The Congressional Research Service’s report confirms that U.S. lawmakers are wielding a similar combination of carrots and sticks. Three of the five existing bills captured in its appendix prioritize funding or study of technologies critical to making a 3D, always-on, interoperable metaverse a reality. The other two, however, fixate on preventing bad behavior. The first would require the Federal Trade Commission to produce content-moderation guidelines for any A.R. or V.R. platform; the second, the Kids Internet Design and Safety (KIDS) Act, “would regulate acts and practices on online platforms targeting individuals under the age of 16, which include those that offer A.R. and V.R. experiences.”
EXPANDING AND CONTRACTING
It’s more likely than not that the themes above are just a starting point for domestic and international legislators, too. Wagner James Au, a longtime metaverse consultant and author of the forthcoming book Making a Metaverse That Matters, highlighted a few more probable areas of regulatory concern in an email to me this week:
“We haven’t reached this point yet, but I expect regulators to eventually look at copyright and trademark infringement in metaverse platforms, which is pretty rampant—lots of user-made knock offs of Marvel I.P., etc.—at the behest of the major copyright holders.”
Au is doubly worth our attention when it comes to metaverse regulations. Aside from being among the earliest and most dedicated writers to engage with mass-participatory virtual worlds, government officials from multiple countries have solicited his counsel on the subject since early 2022.
Another potential area of concern that Au mentioned is the “growing scrutiny of NFT-based art and the regulatory implications around it,” especially concerning what ownership of metaverse assets actually means in a legal context. In many cases, for example, buying an NFT does not entitle a collector to the underlying asset that the token points to, a wrinkle that is still not necessarily widely understood by buyers or clearly signposted by all market-makers. (Au rightly noted that NFTs are “not the metaverse as such,” but they do cross over in plenty of cases, such as Yuga Labs’s promised gamified platform Otherside.)
So there’s plenty of room for regulators left to run in early 2023. But I should emphasize that this is true in part because most of their progress to date is still theoretical.
At bottom, von der Leyen and Breton have largely only produced a statement of purpose for the European Commission’s year ahead. Again, the Congressional bills I mentioned earlier are just bills, and the new U.S. House of Representatives is all but guaranteed to go down in infamy as the most dysfunctional, least productive legislature in the history of the republic. I’m not optimistic that a majority of its members will advance the work that has already been done on sensibly regulating the next generation of the internet when fulfilling even the most basic functions of government on time will be an Olympian challenge.
Still, European and American regulators are devoting far more energy to metaverse platforms than to the traditional art market at this point. The newest guardrails on E.U. art sellers went into effect in January 2020, when the art market was added to the economic sectors required to observe select compliance measures for some transactions of €10,000 or more per the Fifth Anti-Money-Laundering Directive. Yet each member nation is responsible for drawing up and enforcing its own set of policies to actualize the directive’s overarching guidelines. This has resulted in a confusing patchwork of differing regulations across E.U. borders, with little apparent momentum to unify, improve, or augment the law in the time since.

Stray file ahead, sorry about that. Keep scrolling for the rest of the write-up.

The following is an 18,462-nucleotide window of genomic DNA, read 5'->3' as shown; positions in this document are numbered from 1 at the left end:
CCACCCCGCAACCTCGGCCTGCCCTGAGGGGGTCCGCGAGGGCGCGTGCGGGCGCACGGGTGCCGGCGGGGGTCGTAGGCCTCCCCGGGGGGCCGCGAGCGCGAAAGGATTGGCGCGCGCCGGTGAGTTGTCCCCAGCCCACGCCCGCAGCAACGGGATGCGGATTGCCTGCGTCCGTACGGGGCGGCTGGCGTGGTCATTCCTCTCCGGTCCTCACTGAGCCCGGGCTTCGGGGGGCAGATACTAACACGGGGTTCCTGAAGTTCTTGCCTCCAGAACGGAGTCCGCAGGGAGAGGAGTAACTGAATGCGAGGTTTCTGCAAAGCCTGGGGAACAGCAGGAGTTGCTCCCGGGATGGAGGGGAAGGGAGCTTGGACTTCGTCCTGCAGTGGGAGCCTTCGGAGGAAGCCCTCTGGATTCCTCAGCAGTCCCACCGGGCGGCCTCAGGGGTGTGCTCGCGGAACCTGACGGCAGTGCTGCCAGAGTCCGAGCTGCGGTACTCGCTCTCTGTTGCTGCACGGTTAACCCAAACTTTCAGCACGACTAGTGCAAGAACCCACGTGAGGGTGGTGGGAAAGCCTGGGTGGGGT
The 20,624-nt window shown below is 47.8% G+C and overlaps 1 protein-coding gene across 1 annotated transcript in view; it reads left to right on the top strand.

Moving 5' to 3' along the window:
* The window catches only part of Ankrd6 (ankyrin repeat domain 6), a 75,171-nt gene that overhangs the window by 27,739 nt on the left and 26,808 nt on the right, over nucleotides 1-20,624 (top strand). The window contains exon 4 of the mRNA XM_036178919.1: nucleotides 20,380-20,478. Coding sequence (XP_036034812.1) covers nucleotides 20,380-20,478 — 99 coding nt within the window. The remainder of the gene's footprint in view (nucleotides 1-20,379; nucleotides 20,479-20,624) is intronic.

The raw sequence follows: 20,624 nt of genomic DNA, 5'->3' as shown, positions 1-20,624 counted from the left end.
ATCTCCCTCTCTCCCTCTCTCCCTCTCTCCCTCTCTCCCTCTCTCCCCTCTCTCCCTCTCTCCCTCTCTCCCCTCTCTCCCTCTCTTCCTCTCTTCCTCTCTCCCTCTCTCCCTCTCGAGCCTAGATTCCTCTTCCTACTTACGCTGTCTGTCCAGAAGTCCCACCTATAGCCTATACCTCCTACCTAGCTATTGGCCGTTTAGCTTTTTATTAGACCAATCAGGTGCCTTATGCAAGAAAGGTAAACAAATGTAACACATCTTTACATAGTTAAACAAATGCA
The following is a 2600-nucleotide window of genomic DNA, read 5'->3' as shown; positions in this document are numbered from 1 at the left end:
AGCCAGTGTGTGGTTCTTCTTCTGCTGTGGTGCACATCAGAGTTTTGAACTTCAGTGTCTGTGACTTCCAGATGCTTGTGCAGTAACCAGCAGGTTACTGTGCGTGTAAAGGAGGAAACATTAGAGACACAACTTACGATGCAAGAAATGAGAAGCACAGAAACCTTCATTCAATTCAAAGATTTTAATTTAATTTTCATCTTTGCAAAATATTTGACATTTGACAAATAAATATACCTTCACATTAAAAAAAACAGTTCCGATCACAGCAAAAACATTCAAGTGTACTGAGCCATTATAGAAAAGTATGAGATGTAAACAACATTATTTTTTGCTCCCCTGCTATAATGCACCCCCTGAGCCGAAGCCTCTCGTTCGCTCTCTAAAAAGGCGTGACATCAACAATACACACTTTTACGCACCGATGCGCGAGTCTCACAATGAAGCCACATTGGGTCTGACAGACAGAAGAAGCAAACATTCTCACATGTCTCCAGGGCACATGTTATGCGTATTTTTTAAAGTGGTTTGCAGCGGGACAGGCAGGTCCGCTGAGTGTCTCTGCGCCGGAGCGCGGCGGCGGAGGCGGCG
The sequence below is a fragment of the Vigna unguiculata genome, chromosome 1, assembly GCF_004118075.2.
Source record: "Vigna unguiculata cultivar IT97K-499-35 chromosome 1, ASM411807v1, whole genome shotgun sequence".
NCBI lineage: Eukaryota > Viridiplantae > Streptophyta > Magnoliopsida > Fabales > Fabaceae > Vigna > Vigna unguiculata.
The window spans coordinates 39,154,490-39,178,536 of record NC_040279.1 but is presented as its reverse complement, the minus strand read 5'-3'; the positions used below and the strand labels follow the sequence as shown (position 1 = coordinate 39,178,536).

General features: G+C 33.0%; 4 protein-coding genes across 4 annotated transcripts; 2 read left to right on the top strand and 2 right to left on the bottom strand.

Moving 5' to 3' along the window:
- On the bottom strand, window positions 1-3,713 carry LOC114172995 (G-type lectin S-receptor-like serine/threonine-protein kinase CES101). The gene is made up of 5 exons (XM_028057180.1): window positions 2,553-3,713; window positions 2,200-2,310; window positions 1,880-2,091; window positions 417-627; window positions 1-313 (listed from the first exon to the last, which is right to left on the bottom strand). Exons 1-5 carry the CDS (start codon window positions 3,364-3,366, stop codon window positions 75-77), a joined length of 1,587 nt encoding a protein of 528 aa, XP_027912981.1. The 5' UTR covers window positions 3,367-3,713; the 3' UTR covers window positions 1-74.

The U.S. art market is even more of a free-for-all as of my writing. After a few years of Congressional interest (and a fair amount of art-industry lobbying), a report from the U.S. Treasury in January 2022 concluded that the art market needed no urgent, industry-specific regulatory changes. It’s anyone’s guess when, or whether, American officials will deem our niche industry a high enough priority to devote considerable resources to it again.
So what does this mean? That the next major dose of regulatory action to land on the art market could do so specifically because government officials don’t see the art market as being a big enough deal to warrant carving it out of the larger legislative framework they are building around the metaverse.
At this point, it looks like anyone involved in creating, selling, or exhibiting digital artwork in an immersive virtual world-to-come may have to play by stricter rules than their less digitally advanced counterparts. Metaverse privacy requirements could be more aggressive. Metaverse copyright law could be more complex to navigate. Metaverse content-moderation policies could lead to de facto censorship that would be out of the question in a physical environment.
Au is already wary of this imbalance outcome. On the subject of copyright law in the metaverse, he said, “I’m concerned that any regulation that does go into effect will be draconian, not taking into account fair use principles.”
Or maybe not. It’s still unclear how, exactly, the E.U. and U.S.’s stated interest in regulating an immersive, always-on, interoperable online world would impact visual art’s relationship to that space once it exists as envisioned. But it’s obvious that the impact could be significant, and the high level of uncertainty around it means that anyone in the art industry with an eye toward metaverse participation has many more contingencies to consider than their more conservative peers.
The flip side, however, is that regulations are protections. If the sell side has to observe tougher (but wiser) guidelines in an immersive virtual world than anywhere else, the buy side could benefit. The increased consumer confidence might even lift the market for metaverse artwork far higher than it would otherwise go, creating a virtuous cycle. It’s just difficult to say given how much is up in the air at this stage.
For his part, Au has a few pointers on how artists should navigate this hazy stretch between potential and actual metaverse regulation:
“Try to make your artwork as platform-agnostic as possible, so that it’s not completely tied to any one metaverse platform. Related to that, copyright and register your I.P. with your local government! And whatever you do, don’t ever depend on the blockchain to ‘protect’ your artwork. That will only end in tears.”
It’s too early to know whether the same will be true for all metaverse creators. For now, all that we can be sure of is that the eyes of the state are wide open and looking hard in their direction.
That’s all for this week. ‘Til next time, remember: the devil you know isn’t always better than the devil you don’t, but it is easier to understand.
Follow Artnet News on Facebook:
Want to stay ahead of the art world? Subscribe to our newsletter to get the breaking news, eye-opening interviews, and incisive critical takes that drive the conversation forward.